Robots are taking over photography

Sunday Night 60 Minutes did the story Are robots hurting job growth?  



Using the 60 Minutes definition of a Robot as a machine that can perform the job of a human, I now see this is what happened and happening to photography.

Why should you read this?

I want to outline the way to avoid obsolescence of today’s photographer, but I need you to understand why this is happening.

Many people understand how many people lost their jobs to outsourcing, but this is also happening due to a machine that performs a job of a human.

I think many newspaper photographer for example are now “Technologically Unemployed” due to things like smarter cameras and smarter phones.

Early 35mm film cameras didn’t even have a light meter in them and today there is a computer in the camera doing much of the computations that a professional photographer would do in the past. 

Today’s camera is a robot that took over the job of the human: getting a good exposure and even focusing. This applies to all the clients that were hiring photographers for jobs that they knew what they wanted, but just didn’t know how to technologically make it happen.  That is no longer a problem for those clients.



How to avoid obsolescence

Evaluate everything you are doing for clients. If any part of what you do can be automated assume this doesn’t give clients reason to hire you.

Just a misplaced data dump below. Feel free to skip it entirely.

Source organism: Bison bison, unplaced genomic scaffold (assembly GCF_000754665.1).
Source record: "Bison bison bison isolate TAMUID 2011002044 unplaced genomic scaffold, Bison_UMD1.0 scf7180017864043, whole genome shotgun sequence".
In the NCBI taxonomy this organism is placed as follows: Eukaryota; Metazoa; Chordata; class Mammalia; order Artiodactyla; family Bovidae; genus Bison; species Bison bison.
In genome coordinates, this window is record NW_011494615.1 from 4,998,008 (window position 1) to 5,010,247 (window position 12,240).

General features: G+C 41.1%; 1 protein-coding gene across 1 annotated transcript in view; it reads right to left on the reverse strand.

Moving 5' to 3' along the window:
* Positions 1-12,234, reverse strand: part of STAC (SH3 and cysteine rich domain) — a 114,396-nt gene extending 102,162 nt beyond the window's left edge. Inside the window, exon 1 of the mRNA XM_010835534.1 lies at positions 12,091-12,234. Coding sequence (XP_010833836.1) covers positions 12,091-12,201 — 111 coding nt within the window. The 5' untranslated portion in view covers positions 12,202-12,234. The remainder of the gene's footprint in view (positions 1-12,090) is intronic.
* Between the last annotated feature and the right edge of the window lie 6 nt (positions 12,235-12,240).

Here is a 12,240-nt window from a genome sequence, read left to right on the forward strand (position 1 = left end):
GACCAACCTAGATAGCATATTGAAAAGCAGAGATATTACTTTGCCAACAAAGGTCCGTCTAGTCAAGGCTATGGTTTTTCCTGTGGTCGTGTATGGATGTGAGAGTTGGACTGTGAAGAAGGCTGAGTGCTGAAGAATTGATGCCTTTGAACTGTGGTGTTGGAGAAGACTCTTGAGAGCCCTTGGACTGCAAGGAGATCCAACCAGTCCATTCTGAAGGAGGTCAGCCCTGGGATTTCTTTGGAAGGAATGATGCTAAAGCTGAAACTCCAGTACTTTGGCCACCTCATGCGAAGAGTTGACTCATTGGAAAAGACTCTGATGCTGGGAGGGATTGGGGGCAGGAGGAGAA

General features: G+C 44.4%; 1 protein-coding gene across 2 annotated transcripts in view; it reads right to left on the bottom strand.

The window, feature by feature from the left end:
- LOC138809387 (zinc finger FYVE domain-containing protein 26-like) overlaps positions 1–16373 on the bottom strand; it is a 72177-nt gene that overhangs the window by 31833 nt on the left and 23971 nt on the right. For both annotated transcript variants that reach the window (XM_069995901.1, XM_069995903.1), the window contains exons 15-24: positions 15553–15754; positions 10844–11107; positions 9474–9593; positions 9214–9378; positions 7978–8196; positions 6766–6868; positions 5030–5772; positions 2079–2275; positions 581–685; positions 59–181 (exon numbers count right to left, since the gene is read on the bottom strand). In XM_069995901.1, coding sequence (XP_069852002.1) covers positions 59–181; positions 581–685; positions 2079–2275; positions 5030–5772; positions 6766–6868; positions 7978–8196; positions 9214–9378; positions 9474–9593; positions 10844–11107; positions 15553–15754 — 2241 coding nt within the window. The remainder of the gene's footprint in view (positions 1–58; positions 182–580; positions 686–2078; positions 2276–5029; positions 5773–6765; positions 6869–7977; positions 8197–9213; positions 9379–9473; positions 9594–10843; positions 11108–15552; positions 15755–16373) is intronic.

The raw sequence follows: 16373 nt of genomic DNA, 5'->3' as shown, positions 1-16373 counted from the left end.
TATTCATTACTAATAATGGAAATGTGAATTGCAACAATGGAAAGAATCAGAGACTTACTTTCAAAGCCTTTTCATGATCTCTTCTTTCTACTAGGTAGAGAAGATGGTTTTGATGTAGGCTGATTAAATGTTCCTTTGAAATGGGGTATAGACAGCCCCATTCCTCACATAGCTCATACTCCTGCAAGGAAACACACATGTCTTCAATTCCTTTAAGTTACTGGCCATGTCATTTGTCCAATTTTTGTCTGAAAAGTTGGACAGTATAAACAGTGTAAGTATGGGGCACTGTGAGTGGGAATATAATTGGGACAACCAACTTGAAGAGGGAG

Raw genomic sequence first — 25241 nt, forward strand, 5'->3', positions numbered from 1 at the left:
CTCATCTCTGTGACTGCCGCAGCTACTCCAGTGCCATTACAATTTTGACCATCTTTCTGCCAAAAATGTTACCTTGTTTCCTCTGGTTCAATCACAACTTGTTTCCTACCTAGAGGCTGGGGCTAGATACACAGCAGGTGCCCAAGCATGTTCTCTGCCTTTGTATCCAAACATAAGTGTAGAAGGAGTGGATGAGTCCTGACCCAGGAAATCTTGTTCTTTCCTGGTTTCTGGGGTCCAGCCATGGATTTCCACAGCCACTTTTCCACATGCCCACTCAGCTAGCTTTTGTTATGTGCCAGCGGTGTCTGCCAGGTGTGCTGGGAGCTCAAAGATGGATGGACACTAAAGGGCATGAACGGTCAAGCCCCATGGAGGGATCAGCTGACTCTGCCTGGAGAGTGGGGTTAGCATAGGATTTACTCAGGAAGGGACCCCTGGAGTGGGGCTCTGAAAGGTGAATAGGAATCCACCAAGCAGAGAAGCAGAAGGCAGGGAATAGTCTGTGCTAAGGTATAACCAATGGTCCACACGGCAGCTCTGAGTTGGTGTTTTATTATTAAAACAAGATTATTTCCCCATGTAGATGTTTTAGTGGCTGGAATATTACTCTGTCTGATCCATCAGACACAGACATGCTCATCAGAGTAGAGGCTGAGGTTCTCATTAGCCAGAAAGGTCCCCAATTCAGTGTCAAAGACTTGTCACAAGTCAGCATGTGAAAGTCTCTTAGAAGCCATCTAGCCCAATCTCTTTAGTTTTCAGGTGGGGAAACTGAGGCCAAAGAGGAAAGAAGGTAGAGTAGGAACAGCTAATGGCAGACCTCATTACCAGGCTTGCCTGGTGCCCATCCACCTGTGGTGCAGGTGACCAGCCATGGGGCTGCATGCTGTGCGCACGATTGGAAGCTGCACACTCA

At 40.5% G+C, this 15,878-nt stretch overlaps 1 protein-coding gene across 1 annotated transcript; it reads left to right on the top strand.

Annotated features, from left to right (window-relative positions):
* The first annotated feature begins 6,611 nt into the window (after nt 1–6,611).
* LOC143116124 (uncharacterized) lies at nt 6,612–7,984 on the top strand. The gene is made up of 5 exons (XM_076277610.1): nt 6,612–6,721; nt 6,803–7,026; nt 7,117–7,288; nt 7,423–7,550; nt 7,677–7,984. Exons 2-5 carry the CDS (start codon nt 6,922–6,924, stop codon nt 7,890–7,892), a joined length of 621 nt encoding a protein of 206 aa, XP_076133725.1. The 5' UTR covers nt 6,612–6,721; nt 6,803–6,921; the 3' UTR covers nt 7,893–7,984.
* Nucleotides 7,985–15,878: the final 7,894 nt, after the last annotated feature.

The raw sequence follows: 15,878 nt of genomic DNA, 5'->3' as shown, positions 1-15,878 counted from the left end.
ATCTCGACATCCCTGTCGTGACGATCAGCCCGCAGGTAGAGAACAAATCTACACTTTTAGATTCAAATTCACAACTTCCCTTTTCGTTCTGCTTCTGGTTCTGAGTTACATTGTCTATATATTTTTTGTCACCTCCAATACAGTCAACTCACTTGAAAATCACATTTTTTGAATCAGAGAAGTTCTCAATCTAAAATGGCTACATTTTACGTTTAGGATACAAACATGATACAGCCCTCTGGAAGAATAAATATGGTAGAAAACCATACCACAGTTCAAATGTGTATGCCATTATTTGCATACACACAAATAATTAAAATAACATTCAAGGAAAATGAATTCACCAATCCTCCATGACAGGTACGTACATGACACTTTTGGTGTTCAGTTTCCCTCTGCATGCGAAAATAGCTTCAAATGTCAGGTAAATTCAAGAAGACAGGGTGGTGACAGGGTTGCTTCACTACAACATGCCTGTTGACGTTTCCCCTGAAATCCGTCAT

This doesn’t mean get rid of this service, but know that this is more of a commodity.  

Evaluate all the resources your clients have and see what they have already designated to a machine. 



Selfies are a good example where the machine has replace the photographer. In Wikipedia it says:

A selfie is a type of self-portrait photograph, typically taken with a hand-held digital camera or camera phone. The appeal of selfies comes from how easy they are to create and share, and the control they give self-photographers over how they present themselves. Many selfies are intended to present a flattering image of the person, especially to friends whom the photographer expects to be supportive. However, a 2013 study of Facebook users found that posting photos of oneself correlates with lower levels of social support from and intimacy with Facebook friends (except for those marked as Close Friends).

While self portraits go back to the brownie camera and using a mirror to take ones on photo, it was the advent of the camera phone and social media that these began to go viral.

I am sure this has hurt the portrait market.  What I thought was interesting that these Selfies are viewed as narcissistic if people are not close friends. This means that Selfies on Linkedin are probably not a good idea.

Be remarkable

Look to personalize your business model. Look for things you can do that are not easily automated. These personal touches are what clients will come back to you for over and over.

Too many photographers are looking to technology to separate them from the crowd, this is what makes them so easy to copy. Concentrate on your ideas, personality and creativity to separate yourself from the pack.

Look for the new technology and be an early adapter, because if you are the first in your community to offer something you can ride that for a while till the others start to copy you. Sometimes you can build your brand on always being the first to offer things in your market. You can charge a premium if this is your approach. If you are the late adopter to a fad you are entering a commodity market.

Here is a good exercise to help you think of ways to distinguish yourself. Think of those people you know that everyone enjoys. Now describe them on paper. After you do this with a few people you will see that their brand isn’t a machine, so why do so many photographers try and identify themselves by the camera they shoot? 

Be innovative. Be creative. Be yourself.